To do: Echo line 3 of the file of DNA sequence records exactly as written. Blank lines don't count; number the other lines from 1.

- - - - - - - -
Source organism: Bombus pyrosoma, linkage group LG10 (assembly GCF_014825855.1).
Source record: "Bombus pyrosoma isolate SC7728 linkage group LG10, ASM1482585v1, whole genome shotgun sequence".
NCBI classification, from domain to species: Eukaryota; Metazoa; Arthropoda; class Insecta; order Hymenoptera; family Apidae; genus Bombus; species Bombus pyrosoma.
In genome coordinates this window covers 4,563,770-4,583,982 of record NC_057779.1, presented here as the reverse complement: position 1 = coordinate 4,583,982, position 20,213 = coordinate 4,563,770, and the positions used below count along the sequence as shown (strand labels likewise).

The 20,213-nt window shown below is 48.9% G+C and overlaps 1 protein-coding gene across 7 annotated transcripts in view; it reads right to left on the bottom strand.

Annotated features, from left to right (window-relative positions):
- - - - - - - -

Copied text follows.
NCBI classification, from domain to species: Eukaryota; Metazoa; Arthropoda; class Insecta; order Hymenoptera; family Apidae; genus Bombus; species Bombus pyrosoma.